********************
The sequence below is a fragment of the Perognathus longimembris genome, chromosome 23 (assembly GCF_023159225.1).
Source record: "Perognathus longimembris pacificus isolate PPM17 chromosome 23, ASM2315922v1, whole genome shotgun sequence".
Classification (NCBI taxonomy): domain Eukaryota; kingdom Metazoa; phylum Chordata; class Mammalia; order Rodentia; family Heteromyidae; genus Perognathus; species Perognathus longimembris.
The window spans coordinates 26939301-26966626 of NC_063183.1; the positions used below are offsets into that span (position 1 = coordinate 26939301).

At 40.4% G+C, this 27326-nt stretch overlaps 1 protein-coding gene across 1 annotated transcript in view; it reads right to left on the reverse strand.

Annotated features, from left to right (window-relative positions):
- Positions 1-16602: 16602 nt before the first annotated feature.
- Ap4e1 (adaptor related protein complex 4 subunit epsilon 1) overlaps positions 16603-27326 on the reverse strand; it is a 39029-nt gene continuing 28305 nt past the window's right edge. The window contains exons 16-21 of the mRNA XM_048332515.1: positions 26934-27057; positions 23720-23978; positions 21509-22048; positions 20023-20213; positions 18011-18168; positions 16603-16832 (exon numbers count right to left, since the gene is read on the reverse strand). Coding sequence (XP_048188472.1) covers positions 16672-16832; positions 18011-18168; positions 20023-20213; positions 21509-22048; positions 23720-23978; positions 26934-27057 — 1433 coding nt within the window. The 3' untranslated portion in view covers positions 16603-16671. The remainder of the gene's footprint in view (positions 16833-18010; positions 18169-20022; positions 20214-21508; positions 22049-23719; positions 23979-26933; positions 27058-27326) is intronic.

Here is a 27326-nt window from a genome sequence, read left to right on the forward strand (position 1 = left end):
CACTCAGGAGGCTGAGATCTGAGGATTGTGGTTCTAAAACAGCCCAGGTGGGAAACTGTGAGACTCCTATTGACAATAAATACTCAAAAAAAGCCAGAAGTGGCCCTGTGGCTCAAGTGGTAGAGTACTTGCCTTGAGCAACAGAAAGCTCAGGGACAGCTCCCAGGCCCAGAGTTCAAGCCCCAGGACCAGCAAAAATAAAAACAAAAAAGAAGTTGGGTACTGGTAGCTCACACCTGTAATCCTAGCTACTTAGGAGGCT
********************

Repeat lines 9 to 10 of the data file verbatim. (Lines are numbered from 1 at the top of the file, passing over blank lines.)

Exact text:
Here is a 27326-nt window from a genome sequence, read left to right on the forward strand (position 1 = left end):
CACTCAGGAGGCTGAGATCTGAGGATTGTGGTTCTAAAACAGCCCAGGTGGGAAACTGTGAGACTCCTATTGACAATAAATACTCAAAAAAAGCCAGAAGTGGCCCTGTGGCTCAAGTGGTAGAGTACTTGCCTTGAGCAACAGAAAGCTCAGGGACAGCTCCCAGGCCCAGAGTTCAAGCCCCAGGACCAGCAAAAATAAAAACAAAAAAGAAGTTGGGTACTGGTAGCTCACACCTGTAATCCTAGCTACTTAGGAGGCT